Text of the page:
How Whiplash-injury-lessening Seats Work

Do you remember when people would walk around with neck braces as a form of whiplash treatment? See more pictures of car safety.
Do you remember when people would walk around with neck braces as a form of whiplash treatment? See more pictures of car safety.
George Doyle/Stockbyte/Getty Images

So there you are sitting in your car waiting for the light to turn green, thinking that your worst problem is going to be getting back to the office before your boss notices that you've just taken a two-hour lunch break. Then, suddenly--

POW! The driver behind you, who was probably busy worrying about exactly the same thing, plows right into your rear bumper. Your adrenaline level shoots through the roof, because some prehistoric instinct tells you that you've just been attacked from behind by a saber-toothed tiger, but that's not your worst problem at the moment. Your worst problem is that a tiny fraction of a second ago you were sitting stock still and now, before you can prepare for it, your torso is moving forward and your head is snapping back. You aren't necessarily moving forward very quickly. The car that nudged your rear bumper may only have given you about a 15-mile per hour (24.1-kilometer per hour) kick and your seat harness (you were wearing one, right?) kept you from getting knocked against the dashboard. But that doesn't mean your body didn't get injured. You just might not be aware of it yet.


The accident we've just described is the single most common kind of car accident there is: the typical fender bender or rear-end collision. And it can lead to the most common (and probably the subtlest) type of driving injury: whiplash.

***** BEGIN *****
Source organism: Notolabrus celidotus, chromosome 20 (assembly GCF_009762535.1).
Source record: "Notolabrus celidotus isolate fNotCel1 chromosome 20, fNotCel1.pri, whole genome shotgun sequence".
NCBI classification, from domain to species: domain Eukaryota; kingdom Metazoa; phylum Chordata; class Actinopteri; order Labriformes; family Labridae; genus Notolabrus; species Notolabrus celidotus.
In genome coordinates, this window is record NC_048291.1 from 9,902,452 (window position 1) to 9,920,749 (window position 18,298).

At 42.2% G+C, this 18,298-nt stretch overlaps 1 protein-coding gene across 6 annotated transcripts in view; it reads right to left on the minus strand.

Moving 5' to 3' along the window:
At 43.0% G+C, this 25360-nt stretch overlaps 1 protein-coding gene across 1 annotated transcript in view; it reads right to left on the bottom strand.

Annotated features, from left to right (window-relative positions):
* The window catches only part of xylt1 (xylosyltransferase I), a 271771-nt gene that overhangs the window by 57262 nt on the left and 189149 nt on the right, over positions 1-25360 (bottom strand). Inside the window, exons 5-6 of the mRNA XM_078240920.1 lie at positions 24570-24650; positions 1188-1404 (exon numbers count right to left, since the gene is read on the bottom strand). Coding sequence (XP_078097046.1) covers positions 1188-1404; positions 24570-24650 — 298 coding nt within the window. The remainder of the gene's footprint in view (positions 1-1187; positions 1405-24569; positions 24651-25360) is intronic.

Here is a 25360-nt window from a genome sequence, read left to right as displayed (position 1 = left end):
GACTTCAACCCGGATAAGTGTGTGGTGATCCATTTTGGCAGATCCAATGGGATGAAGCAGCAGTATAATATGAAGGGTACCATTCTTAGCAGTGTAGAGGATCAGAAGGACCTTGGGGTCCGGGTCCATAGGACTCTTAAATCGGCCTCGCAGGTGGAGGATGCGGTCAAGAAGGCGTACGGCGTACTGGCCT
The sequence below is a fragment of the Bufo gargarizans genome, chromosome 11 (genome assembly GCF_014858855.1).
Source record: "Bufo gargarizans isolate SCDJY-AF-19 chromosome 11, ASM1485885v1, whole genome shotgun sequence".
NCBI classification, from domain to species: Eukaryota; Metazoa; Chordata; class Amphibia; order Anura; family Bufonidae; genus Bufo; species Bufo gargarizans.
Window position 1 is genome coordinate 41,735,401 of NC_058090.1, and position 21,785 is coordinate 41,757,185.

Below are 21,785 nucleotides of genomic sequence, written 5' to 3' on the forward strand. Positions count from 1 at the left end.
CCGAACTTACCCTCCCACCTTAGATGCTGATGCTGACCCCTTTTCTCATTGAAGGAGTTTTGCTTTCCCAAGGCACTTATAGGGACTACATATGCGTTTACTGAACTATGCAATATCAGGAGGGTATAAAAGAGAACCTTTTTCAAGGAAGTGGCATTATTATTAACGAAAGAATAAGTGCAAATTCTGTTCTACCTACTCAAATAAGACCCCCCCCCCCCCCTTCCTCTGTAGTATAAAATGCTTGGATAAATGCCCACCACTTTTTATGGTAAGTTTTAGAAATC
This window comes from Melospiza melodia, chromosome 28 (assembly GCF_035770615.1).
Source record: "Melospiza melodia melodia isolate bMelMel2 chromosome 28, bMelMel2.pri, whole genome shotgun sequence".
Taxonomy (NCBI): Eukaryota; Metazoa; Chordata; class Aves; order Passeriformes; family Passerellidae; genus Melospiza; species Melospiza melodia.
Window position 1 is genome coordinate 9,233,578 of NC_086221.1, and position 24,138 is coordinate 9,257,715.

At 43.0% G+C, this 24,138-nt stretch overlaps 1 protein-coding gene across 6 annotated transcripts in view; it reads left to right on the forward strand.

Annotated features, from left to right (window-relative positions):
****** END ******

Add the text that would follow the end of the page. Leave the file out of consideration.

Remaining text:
Whiplash! You're heard that term before, right? You've also heard that it's something you want to avoid, because it causes chronic pain and neck movement problems. If you're old enough, you remember when people would walk around with neck braces as a form of whiplash treatment. (Doctors don't like to do that as much these days, because it doesn't seem to help a lot.) So what do you if you're on the front end of a rear-end collision and start developing the neck pain, headaches and dizziness that are symptoms of whiplash? You see a doctor, of course. But there's not much a doctor can do for whiplash except prescribe special exercises and recommend over-the-counter pain relievers. There's no cure for whiplash -- except time. Over a period that can range from days to months, the symptoms simply go away, but you mostly just have to wait it out.

So the best way to deal with whiplash is not to get it in the first place. That's easier said than done, of course. There's not much you can do about that absent-minded driver who bumps you from behind, but automakers have stepped in to give you a hand. They've begun designing devices that will protect you from whiplash the way seatbelts and shoulder harnesses protect you from getting thrown through your car's front windshield. But to understand how these devices work, we'll first have to understand exactly what whiplash is.


Getting Bent Out of Shape